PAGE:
Coaches have a duty to make the ref’s life easier | Danny...

Coaches have a duty to make the ref’s life easier | Danny Murphy

    Danny Murphy was talking to Alex Griffiths

    Champs Charlton Social

    The Youdan Trophy is a great modern example of how referee and youth development can go hand in hand, but I don’t think youth coaches should be let off the hook as easily as they are throughout the game in this country generally.

    It should be a part of every youth coach’s remit to make things easier for referees in my opinion, and far too many fall back on the excuse that results are the be-all and end-all while those under their care only develop bad habits which they take with them into our professional leagues.

    It’s only now I look back that I realise how lucky I was when it came to the men who shaped my career from the dug-out and the training pitch.

    I arrived at Crewe Alexandra in my teens as a proper moaner. And Dario Gradi, to his eternal credit, just wouldn’t have it. He used to actually stop sessions on a daily basis and shame me by saying, “OK, lads let’s all stop and listen to Danny and his latest moan-up!”

    That cured me to a great extent, and the way he clamped down on back-chat and grandstanding tackles in innocuous midfield positions where a rousing reaction from your own fans came at the expense of a yellow, stuck with us all. We won the Fair-Play award every year under Dario, it was not even close.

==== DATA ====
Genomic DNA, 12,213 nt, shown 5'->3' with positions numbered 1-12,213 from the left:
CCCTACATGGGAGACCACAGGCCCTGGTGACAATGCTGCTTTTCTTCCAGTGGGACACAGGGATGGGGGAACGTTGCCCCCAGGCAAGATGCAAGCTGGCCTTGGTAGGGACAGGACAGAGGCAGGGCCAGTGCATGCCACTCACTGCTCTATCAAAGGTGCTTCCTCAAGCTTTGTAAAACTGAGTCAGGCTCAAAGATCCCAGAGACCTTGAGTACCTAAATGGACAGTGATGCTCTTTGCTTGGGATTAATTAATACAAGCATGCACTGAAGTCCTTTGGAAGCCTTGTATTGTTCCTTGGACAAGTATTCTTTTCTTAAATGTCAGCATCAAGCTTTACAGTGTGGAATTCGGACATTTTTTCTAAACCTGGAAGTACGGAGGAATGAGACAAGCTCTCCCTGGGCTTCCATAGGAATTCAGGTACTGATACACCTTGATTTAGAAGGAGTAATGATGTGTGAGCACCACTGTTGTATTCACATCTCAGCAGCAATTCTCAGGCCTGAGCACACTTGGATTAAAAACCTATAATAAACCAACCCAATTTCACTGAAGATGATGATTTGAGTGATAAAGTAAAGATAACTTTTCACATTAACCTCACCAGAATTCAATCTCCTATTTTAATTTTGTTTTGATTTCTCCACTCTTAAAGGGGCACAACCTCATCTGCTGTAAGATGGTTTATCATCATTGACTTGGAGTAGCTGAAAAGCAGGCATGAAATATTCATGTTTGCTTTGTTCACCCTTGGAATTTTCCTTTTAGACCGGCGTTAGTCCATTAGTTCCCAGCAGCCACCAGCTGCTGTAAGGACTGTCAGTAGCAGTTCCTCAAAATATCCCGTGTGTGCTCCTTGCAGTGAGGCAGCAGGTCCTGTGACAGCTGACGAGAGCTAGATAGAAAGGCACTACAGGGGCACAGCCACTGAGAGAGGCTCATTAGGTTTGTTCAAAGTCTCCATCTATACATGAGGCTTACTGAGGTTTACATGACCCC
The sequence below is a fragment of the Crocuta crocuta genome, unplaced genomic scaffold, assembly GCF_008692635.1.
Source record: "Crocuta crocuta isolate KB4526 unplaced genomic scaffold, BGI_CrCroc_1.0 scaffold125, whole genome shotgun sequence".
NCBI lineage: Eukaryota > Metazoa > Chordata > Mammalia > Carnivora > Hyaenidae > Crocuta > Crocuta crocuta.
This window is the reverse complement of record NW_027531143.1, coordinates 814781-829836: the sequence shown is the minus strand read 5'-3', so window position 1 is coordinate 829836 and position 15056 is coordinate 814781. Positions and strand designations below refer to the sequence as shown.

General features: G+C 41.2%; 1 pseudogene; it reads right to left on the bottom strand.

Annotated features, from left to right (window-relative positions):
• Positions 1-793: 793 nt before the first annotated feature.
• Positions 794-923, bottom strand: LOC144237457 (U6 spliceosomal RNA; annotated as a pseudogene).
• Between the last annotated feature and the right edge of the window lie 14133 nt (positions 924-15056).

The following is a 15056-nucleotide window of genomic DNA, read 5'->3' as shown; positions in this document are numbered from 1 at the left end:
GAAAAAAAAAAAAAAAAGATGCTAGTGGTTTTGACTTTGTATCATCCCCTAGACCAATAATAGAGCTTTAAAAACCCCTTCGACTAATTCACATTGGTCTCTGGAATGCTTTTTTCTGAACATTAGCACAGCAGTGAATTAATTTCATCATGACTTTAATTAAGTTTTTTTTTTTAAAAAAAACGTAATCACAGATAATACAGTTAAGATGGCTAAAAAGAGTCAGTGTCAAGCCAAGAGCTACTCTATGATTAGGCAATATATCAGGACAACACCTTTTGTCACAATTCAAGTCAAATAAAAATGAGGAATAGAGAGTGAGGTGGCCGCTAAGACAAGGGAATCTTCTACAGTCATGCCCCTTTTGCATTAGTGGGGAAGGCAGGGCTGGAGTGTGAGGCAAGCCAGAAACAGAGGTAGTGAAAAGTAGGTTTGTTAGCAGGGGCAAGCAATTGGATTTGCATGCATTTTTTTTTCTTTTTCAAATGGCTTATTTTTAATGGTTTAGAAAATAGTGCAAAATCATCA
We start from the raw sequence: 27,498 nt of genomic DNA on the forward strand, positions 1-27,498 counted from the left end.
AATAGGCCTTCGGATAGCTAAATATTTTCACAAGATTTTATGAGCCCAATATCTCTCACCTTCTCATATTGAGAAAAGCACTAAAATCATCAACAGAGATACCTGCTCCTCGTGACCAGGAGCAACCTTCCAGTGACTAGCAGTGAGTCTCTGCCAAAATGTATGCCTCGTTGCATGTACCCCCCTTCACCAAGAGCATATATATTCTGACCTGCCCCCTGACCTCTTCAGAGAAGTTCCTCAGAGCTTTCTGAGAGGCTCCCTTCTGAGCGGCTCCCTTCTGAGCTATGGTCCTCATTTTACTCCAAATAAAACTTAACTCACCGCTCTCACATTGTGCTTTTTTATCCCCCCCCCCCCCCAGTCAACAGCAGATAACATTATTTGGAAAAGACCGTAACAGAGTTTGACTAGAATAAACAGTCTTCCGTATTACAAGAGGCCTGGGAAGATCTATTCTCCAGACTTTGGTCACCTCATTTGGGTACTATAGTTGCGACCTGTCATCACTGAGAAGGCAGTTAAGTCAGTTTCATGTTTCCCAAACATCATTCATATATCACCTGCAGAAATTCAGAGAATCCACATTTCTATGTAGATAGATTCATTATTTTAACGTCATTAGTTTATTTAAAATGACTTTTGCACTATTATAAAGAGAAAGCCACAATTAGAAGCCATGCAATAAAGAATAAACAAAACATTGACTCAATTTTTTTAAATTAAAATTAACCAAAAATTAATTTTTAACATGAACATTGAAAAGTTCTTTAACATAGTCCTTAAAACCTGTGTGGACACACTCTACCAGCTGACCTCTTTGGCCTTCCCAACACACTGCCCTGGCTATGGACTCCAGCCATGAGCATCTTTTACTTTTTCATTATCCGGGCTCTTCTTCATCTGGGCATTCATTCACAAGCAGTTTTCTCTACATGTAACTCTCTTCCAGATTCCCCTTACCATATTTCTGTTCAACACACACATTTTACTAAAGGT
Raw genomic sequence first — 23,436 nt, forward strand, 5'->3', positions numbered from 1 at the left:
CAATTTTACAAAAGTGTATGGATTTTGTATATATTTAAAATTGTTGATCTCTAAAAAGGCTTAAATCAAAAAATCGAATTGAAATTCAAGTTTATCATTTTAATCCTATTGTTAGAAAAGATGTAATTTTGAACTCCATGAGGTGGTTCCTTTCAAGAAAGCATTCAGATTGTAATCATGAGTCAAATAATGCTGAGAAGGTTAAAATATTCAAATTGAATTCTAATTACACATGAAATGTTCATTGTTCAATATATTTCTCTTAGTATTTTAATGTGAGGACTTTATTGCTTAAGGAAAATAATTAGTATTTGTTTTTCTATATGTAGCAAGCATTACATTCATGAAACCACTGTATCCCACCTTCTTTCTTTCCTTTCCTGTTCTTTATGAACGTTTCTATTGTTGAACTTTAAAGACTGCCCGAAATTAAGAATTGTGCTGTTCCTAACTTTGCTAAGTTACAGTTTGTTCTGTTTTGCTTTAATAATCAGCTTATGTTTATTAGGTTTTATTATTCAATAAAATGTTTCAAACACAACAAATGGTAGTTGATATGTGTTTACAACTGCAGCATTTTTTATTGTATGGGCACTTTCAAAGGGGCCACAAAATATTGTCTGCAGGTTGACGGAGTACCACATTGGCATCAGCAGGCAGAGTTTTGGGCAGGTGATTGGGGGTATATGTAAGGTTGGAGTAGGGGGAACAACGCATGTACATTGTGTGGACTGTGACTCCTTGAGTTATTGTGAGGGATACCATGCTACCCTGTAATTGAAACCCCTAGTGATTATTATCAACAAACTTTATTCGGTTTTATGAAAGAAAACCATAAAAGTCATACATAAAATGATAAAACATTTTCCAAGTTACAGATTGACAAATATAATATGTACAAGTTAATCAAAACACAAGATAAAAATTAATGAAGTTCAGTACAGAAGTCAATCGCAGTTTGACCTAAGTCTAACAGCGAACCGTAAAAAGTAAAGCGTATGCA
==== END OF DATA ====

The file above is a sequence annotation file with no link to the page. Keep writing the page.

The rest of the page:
I now realise I was blessed with coaches who deliberately recruited players intelligent enough to listen to their appeals for discipline purely on the basis of common sense and results.

    Gerard Houllier was my boss for five years at Anfield and, throughout that time, our record, home and away, against Everton was outstanding, just look it up if you like!

    His tolerance for anyone jeopardising our chances through ill-discipline was extremely low and I remember one win over champions Manchester United when, rather than praise all the lads, he laid into me instead for having seen red for a lunge and leaving us with ten men defending our lead for the last 20 minutes.

    But it was Everton I wanted to focus on, because simply by following his instructions we won virtually every game against them. He would tell us to stay calm, and at some point they would lose it for themselves, a trend which usually included at least one red card. He was dead right.

    My last red card was the perfect example of finally learning my own lesson, even if it was towards the end of my career. I really was that furious with myself for my stoppage-time dismissal out in the Ukraine during Fulham’s Europa League run of 2010.

    Angry as I was at myself, I was fully expecting a fine and worse when I went in to see manager Roy Hodgson back in London, who himself had ended up on the pitch protesting a tackle by Donetsk’s Ilsinho on Damien Duff.

    Typical of the man, and probably what Gradi and Houllier might well have done as well when I stop and think about it, not quite in so many words he said: “How can I fine you after the way I behaved out there? What kind of example was I setting for my players?”

    Believe it or not, his message came through louder and clearer than if he had thrown the book at me and I was never sent off again.